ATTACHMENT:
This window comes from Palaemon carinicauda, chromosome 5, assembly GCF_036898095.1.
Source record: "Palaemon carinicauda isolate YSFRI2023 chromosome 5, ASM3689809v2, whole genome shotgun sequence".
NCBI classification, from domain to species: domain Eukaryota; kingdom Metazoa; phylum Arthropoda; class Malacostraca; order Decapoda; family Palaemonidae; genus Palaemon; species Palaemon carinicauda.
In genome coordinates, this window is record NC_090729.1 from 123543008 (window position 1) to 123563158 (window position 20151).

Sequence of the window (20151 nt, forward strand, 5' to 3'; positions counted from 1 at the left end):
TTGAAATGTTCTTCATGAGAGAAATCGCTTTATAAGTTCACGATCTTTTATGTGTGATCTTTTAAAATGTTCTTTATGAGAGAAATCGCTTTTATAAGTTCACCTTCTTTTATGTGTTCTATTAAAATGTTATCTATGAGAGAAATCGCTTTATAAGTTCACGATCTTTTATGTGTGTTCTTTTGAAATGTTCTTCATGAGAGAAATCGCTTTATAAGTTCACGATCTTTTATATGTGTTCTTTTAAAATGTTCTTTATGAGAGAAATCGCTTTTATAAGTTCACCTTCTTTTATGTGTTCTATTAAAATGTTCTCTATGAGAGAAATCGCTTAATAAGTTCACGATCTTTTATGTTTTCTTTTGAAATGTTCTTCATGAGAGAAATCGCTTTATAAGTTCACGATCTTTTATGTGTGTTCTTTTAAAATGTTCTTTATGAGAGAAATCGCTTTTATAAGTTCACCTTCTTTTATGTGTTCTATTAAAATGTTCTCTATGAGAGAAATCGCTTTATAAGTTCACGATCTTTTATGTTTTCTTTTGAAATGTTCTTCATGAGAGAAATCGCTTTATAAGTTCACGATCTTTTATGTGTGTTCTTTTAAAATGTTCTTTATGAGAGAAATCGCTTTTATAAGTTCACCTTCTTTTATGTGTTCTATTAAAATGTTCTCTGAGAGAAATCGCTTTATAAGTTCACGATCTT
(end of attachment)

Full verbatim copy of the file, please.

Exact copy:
This window comes from Palaemon carinicauda, chromosome 5, assembly GCF_036898095.1.
Source record: "Palaemon carinicauda isolate YSFRI2023 chromosome 5, ASM3689809v2, whole genome shotgun sequence".
NCBI classification, from domain to species: domain Eukaryota; kingdom Metazoa; phylum Arthropoda; class Malacostraca; order Decapoda; family Palaemonidae; genus Palaemon; species Palaemon carinicauda.
In genome coordinates, this window is record NC_090729.1 from 123543008 (window position 1) to 123563158 (window position 20151).

Sequence of the window (20151 nt, forward strand, 5' to 3'; positions counted from 1 at the left end):
TTGAAATGTTCTTCATGAGAGAAATCGCTTTATAAGTTCACGATCTTTTATGTGTGATCTTTTAAAATGTTCTTTATGAGAGAAATCGCTTTTATAAGTTCACCTTCTTTTATGTGTTCTATTAAAATGTTATCTATGAGAGAAATCGCTTTATAAGTTCACGATCTTTTATGTGTGTTCTTTTGAAATGTTCTTCATGAGAGAAATCGCTTTATAAGTTCACGATCTTTTATATGTGTTCTTTTAAAATGTTCTTTATGAGAGAAATCGCTTTTATAAGTTCACCTTCTTTTATGTGTTCTATTAAAATGTTCTCTATGAGAGAAATCGCTTAATAAGTTCACGATCTTTTATGTTTTCTTTTGAAATGTTCTTCATGAGAGAAATCGCTTTATAAGTTCACGATCTTTTATGTGTGTTCTTTTAAAATGTTCTTTATGAGAGAAATCGCTTTTATAAGTTCACCTTCTTTTATGTGTTCTATTAAAATGTTCTCTATGAGAGAAATCGCTTTATAAGTTCACGATCTTTTATGTTTTCTTTTGAAATGTTCTTCATGAGAGAAATCGCTTTATAAGTTCACGATCTTTTATGTGTGTTCTTTTAAAATGTTCTTTATGAGAGAAATCGCTTTTATAAGTTCACCTTCTTTTATGTGTTCTATTAAAATGTTCTCTGAGAGAAATCGCTTTATAAGTTCACGATCTT